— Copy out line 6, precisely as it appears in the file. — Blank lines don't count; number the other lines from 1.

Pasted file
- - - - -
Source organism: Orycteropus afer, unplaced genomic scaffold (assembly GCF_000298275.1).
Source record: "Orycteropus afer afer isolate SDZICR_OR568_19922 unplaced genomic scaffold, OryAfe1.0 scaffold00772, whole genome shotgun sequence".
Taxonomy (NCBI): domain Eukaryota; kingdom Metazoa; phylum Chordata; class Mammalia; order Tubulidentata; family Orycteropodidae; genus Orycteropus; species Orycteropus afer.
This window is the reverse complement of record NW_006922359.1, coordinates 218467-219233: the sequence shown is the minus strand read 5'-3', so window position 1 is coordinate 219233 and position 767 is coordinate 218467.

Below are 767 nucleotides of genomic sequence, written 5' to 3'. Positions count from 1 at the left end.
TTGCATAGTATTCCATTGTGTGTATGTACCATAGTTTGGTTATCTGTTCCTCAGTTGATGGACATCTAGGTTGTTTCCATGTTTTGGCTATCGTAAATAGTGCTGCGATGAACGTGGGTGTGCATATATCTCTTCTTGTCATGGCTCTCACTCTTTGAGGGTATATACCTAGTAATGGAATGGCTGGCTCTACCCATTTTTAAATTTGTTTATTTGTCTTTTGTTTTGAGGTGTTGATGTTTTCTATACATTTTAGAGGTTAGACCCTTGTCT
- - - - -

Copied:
TTGCATAGTATTCCATTGTGTGTATGTACCATAGTTTGGTTATCTGTTCCTCAGTTGATGGACATCTAGGTTGTTTCCATGTTTTGGCTATCGTAAATAGTGCTGCGATGAACGTGGGTGTGCATATATCTCTTCTTGTCATGGCTCTCACTCTTTGAGGGTATATACCTAGTAATGGAATGGCTGGCTCTACCCATTTTTAAATTTGTTTATTTGTCTTTTGTTTTGAGGTGTTGATGTTTTCTATACATTTTAGAGGTTAGACCCTTGTCT